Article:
The theory of evolution
- 10 Months ago
When gender stereotypes dissolve and sensitivity increases, life becomes better. And everyone's happier.
When I was younger (a lot younger), a large part of my daydreaming about a better, happier life revolved around more money. I knew it couldn't buy me happiness for sure, but it could make my misery a lot lighter. Today, 17 years past, the thought has got revisited and revised. As I write this, with rain tapping on my office window, my daughter pinging me on chat, and my coffee awakening me from late-afternoon slumber, I realise it isn't money, but EQ-a not-so-little word-that makes running our lives easier, especially when we're not at home 80% of the time.
Confused? Let me explain. As women, we're a pretty disciplined lot (except when wine goes down, and whine disappears). We oil our hair without anyone asking us to, take charge of the family problems with a purpose to 'resolve' them, and ensure our children eat greens.
At work, we also ensure all ends are smooth, all deals and paperwork tish, and all communication and reverts flow. Our teams confide in us, and end up working with us longer over the years. Our EQ makes us the coveted choice of companies that seek people who can 'gel' in.
Of course, at home, these qualities, till recently, were called so-big-deal.
Home manager, office maker
And that, my friend, makes me wonder: what would you call a corporate executive who uses management fundas at home and EQ at work? A home-manager? Or an
office-maker? While you struggle with that one, I've realised that transfer of knowledge (read management fundas) is only one part of what's happening around us.
The other part that's changing is that men are becoming a lot like women. And that's probably the best thing that happened to our work and homes. It keeps lifestyle diseases away, and comes without any surprises of 'terms & conditions apply'.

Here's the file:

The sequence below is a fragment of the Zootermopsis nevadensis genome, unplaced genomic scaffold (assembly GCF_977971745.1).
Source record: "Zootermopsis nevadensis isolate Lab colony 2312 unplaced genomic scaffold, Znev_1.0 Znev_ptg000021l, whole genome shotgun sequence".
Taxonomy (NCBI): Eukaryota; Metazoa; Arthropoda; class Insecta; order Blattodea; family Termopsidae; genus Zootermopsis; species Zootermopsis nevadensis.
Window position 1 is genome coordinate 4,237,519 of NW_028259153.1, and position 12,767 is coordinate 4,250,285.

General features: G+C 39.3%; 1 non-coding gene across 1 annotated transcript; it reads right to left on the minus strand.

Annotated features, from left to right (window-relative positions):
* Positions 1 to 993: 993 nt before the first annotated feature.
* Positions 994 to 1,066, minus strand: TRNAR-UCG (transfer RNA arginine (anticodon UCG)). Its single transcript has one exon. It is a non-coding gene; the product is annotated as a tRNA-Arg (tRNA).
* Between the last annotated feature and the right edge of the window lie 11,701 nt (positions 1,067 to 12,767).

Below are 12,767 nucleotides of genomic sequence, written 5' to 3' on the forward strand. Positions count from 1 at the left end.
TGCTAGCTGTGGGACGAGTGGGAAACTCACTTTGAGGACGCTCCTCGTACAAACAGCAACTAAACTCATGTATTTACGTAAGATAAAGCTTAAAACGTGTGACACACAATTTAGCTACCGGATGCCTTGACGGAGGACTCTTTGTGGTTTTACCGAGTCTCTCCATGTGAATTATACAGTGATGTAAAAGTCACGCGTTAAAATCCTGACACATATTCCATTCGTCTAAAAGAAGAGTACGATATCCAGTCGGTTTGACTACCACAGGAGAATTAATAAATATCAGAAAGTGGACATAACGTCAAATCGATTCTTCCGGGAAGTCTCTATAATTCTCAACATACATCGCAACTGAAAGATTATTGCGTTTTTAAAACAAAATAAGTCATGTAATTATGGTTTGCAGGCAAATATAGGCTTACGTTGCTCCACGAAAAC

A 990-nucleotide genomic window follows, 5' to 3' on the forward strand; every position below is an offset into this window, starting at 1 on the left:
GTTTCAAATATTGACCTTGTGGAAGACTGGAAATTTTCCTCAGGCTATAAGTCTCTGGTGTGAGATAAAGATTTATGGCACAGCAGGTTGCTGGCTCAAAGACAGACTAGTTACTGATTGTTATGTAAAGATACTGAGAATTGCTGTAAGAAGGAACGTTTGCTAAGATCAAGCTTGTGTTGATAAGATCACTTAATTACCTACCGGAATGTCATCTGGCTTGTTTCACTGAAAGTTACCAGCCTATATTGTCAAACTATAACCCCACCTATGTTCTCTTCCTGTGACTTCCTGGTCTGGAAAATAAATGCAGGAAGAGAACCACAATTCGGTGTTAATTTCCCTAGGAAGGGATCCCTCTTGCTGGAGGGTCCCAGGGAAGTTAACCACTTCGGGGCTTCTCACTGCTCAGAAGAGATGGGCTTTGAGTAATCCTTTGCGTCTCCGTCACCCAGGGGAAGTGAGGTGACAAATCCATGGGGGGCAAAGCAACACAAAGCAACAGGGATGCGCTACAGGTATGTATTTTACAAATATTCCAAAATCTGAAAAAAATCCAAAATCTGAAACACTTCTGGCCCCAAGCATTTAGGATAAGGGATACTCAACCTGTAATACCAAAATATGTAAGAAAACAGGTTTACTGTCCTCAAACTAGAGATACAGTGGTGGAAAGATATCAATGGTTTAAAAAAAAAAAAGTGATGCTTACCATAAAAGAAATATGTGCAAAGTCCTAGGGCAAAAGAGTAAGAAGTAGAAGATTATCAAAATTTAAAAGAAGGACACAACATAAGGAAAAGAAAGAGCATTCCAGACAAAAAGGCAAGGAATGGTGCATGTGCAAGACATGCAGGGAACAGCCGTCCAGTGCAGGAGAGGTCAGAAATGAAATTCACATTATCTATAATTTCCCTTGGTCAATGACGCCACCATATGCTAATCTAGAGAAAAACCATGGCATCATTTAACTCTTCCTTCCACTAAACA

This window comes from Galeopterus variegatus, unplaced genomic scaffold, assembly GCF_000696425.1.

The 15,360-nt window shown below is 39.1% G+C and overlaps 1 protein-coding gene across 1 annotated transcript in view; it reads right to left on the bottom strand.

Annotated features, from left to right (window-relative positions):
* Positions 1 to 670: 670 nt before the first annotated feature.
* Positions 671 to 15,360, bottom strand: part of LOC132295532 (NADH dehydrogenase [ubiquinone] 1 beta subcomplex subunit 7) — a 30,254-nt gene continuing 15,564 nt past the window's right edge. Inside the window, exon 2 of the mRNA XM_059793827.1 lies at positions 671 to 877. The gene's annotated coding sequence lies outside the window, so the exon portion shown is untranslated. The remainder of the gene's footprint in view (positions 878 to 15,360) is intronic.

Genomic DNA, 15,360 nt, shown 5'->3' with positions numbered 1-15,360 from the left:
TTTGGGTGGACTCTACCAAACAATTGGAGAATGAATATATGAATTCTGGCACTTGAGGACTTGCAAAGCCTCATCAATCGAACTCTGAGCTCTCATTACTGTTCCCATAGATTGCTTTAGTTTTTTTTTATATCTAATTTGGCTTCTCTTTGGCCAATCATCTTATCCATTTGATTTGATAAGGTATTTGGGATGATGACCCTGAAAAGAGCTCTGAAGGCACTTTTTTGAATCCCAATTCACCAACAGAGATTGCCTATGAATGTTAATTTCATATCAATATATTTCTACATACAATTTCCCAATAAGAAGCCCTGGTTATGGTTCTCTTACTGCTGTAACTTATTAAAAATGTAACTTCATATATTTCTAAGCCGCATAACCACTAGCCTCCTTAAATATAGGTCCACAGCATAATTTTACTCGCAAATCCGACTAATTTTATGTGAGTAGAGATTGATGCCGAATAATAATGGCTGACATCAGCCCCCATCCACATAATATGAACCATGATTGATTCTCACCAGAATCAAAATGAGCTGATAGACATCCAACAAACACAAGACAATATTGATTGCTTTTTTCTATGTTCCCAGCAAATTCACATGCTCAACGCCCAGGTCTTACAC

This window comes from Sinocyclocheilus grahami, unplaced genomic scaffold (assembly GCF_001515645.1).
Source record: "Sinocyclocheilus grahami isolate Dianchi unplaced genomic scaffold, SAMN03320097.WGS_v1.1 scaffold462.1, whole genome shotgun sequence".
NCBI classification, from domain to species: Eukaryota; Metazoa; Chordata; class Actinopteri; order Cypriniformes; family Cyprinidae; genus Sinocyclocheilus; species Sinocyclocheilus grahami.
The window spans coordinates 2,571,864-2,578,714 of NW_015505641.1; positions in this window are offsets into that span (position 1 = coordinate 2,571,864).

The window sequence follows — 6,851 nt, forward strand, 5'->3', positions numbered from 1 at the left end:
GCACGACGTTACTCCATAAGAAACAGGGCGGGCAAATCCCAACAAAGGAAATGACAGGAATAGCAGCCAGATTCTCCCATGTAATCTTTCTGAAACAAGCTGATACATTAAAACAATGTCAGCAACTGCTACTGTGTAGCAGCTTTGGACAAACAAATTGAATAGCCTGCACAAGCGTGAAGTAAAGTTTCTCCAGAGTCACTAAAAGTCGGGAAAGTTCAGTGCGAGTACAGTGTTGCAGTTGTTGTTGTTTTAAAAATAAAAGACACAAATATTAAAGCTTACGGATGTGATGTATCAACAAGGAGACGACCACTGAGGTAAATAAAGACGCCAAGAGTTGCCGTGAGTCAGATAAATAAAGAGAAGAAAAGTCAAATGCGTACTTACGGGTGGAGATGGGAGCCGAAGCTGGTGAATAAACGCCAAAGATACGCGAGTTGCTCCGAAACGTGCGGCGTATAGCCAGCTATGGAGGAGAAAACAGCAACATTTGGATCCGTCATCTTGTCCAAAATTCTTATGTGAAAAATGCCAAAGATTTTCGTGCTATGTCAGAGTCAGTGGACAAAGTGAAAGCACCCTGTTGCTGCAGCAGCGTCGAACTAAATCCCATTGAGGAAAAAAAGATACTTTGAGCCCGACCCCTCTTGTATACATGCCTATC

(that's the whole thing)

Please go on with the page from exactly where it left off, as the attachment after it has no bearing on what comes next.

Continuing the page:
To give you an example of transfer of knowledge, when I need to pull up my team, I do it right there and then, and close the chapter. No references to past misdemeanours, no digging up last-rude-behaviour; only the case in point. It avoids larger flare-ups and showdowns, and prevents attrition. No, I'm not talking about my team at work, but my team at home. My maids, drivers and other on-call support staff-carpenters, electricians, plumbers, masons, upholstery stitchers. They're my life support, and treating them with the right balance of good-work-but-don't-screw-up, let me enjoy my weekends too.
This works in relationships too. Treating the father-in-law and other revered members in family as I treat my boss in office really helps. It's the right balance of respect and leg-pulling rolled into one. So, you laugh at jokes at the right time, serve the preferred choice of hors de oeuvres, and ensure you spend quality time for right communication, not quantity time, which may lead to "familiarity breeds..." well, you know the rest.
In those days when my mother was an employee, using skills that keep a family together to glue a team at work were examples given to non-MBA women. This was for helping the first generation working women understand management without getting into decorative jargons. Managing a home, making it tick efficiently, and repairing consistently to avoid a breakdown of appliances and tools (as opposed to the dictum, if it ain't broken, don't fix it), was used as an example of great admin skills that women naturally possessed.